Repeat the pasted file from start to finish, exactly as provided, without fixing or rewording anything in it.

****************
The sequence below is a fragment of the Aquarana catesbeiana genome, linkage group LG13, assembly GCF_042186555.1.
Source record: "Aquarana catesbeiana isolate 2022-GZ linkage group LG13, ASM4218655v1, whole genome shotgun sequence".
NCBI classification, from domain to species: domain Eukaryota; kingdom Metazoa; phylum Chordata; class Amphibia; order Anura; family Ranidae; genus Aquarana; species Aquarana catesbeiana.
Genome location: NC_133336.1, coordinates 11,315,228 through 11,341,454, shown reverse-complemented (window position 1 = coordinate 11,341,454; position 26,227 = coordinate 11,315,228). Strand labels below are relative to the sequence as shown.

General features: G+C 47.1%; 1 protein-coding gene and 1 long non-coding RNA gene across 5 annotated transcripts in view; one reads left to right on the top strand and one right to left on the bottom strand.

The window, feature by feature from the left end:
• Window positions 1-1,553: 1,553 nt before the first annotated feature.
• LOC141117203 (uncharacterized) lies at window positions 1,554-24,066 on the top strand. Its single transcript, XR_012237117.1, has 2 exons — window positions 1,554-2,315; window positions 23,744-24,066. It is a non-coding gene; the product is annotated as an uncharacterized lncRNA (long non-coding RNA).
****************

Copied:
The sequence below is a fragment of the Aquarana catesbeiana genome, linkage group LG13, assembly GCF_042186555.1.
Source record: "Aquarana catesbeiana isolate 2022-GZ linkage group LG13, ASM4218655v1, whole genome shotgun sequence".
NCBI classification, from domain to species: domain Eukaryota; kingdom Metazoa; phylum Chordata; class Amphibia; order Anura; family Ranidae; genus Aquarana; species Aquarana catesbeiana.
Genome location: NC_133336.1, coordinates 11,315,228 through 11,341,454, shown reverse-complemented (window position 1 = coordinate 11,341,454; position 26,227 = coordinate 11,315,228). Strand labels below are relative to the sequence as shown.

General features: G+C 47.1%; 1 protein-coding gene and 1 long non-coding RNA gene across 5 annotated transcripts in view; one reads left to right on the top strand and one right to left on the bottom strand.

The window, feature by feature from the left end:
• Window positions 1-1,553: 1,553 nt before the first annotated feature.
• LOC141117203 (uncharacterized) lies at window positions 1,554-24,066 on the top strand. Its single transcript, XR_012237117.1, has 2 exons — window positions 1,554-2,315; window positions 23,744-24,066. It is a non-coding gene; the product is annotated as an uncharacterized lncRNA (long non-coding RNA).